A decision could come as early as Monday from the U.S. Justice Department on whether voters will have to show state or federal photographic identification for the first time when they vote in South Carolina elections.
Monday marks the end of a 60 day review period for the new law, said Chris Whitmire, spokesman for the state Election Commission. “We expect to hear something by Monday,” Whitmire said. That word could mean approval, rejection or that the Justice Department has more questions and will take more time to review the law. South Carolina’s history of voting rights violations require federal oversight of election law changes, including requiring voters to show photographic identification.
The new law requires voters to show a South Carolina driver’s license or state-issued ID card; a new state voter registration card with a photo; a federal military ID or a passport. People who lack those photo IDs will be able to cast a provisional ballot, but will have to produce the ID within three days for those votes to count.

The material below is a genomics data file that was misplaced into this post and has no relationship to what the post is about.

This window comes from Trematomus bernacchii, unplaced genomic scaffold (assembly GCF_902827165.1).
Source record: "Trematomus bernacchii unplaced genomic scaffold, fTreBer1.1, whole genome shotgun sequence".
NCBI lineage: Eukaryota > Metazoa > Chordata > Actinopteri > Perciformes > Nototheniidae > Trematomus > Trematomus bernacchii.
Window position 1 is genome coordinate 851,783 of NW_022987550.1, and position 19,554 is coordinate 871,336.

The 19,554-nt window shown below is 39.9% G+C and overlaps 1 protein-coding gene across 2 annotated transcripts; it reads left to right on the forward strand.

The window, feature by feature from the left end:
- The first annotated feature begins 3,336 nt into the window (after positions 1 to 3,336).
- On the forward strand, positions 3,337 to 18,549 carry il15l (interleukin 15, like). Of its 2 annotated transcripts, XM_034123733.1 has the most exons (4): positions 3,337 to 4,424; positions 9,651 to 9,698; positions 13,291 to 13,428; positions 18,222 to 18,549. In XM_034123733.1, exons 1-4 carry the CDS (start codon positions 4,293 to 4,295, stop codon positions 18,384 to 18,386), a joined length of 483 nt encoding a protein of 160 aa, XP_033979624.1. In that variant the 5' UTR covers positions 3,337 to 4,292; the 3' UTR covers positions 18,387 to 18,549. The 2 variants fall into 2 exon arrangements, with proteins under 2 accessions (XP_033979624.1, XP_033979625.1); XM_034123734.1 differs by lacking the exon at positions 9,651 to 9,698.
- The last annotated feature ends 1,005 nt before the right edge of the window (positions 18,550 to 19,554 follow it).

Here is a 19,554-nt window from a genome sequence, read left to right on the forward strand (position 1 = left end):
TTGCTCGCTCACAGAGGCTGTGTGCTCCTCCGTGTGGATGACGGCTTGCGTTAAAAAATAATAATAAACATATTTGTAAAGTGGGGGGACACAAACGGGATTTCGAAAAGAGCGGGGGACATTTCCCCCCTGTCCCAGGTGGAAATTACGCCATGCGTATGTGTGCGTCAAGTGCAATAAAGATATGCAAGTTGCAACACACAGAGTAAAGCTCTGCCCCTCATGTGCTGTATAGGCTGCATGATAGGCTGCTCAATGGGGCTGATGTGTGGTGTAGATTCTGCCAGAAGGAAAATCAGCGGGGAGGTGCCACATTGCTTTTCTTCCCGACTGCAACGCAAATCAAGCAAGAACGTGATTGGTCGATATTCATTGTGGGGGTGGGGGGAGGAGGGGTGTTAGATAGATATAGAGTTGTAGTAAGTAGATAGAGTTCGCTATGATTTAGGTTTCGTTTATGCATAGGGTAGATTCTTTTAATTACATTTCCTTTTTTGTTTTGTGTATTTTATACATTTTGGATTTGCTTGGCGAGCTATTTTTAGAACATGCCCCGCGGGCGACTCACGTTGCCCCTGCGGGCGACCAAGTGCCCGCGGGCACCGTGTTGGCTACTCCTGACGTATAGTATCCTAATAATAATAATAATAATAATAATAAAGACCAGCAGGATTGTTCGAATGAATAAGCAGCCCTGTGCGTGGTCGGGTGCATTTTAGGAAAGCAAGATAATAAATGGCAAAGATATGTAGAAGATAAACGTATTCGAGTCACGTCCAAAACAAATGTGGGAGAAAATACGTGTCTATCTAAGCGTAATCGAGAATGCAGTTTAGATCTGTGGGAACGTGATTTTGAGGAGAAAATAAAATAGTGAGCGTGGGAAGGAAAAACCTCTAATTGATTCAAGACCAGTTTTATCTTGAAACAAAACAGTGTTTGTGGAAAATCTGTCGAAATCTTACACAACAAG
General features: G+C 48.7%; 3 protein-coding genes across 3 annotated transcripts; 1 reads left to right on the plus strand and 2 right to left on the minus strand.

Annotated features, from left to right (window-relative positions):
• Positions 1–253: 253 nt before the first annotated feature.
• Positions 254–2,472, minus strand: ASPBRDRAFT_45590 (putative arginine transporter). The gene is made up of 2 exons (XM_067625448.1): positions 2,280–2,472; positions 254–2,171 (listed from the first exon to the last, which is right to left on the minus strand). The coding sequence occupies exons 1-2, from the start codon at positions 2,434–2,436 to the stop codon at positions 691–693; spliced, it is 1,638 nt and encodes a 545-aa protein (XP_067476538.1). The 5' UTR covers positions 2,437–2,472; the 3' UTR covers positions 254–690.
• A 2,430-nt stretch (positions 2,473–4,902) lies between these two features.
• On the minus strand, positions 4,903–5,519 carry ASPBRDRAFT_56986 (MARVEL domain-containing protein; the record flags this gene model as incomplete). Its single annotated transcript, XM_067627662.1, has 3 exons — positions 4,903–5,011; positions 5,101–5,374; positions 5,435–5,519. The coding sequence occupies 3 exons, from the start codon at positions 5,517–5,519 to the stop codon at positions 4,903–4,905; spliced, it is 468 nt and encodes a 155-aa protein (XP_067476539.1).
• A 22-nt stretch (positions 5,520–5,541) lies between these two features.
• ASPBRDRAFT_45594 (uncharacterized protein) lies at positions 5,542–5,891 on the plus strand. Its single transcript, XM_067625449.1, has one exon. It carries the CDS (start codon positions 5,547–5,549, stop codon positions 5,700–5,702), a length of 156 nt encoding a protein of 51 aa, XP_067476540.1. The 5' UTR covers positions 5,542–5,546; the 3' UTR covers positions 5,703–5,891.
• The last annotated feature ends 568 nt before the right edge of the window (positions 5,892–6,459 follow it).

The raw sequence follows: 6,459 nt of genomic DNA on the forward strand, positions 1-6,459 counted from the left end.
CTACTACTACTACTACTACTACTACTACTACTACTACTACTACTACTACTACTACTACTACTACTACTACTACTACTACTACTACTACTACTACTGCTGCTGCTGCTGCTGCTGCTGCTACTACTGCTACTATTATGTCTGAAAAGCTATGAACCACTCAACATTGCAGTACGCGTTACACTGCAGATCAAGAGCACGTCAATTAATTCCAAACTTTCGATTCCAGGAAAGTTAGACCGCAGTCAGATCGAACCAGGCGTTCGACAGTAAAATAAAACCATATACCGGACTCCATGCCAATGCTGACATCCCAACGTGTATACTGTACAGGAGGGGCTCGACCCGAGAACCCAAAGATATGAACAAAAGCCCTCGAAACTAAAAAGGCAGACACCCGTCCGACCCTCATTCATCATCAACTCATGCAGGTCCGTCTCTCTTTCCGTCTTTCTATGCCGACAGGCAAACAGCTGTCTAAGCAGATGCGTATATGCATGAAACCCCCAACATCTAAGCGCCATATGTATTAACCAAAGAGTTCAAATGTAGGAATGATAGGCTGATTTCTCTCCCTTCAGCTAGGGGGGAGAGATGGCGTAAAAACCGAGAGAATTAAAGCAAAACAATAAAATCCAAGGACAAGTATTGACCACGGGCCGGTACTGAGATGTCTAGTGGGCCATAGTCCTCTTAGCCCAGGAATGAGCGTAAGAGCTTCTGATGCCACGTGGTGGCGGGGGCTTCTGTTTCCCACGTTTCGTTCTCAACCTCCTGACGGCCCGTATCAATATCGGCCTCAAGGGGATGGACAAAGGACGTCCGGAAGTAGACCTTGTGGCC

Thirty states require an ID to vote and half of those require photo identification, according to the American Civil Liberties Union, which is has asked the Justice Department to reject the law on South Carolina’s books since May.
Democrats and other groups have challenged the photo ID requirement, saying the new law will disenfranchise voters. State estimates show that 178,000 voters don’t have driver’s licenses and are currently registered to vote. Advocates say those affected are mostly elderly, black and have trouble getting state-issued identification and documentation.
On Friday, Senate Democratic Caucus members filed a protest to the new law with the Justice Department. Sen. Gerald Malloy, D-Hartsville, said the state failed to put in failsafe protections that would make sure people have a chance to vote, including added early voting time and a change in how provisional ballots are handled when voters don’t have the required identification.
Full Article: Fed decision due for SC’s new voter photo ID law – Houston Chronicle.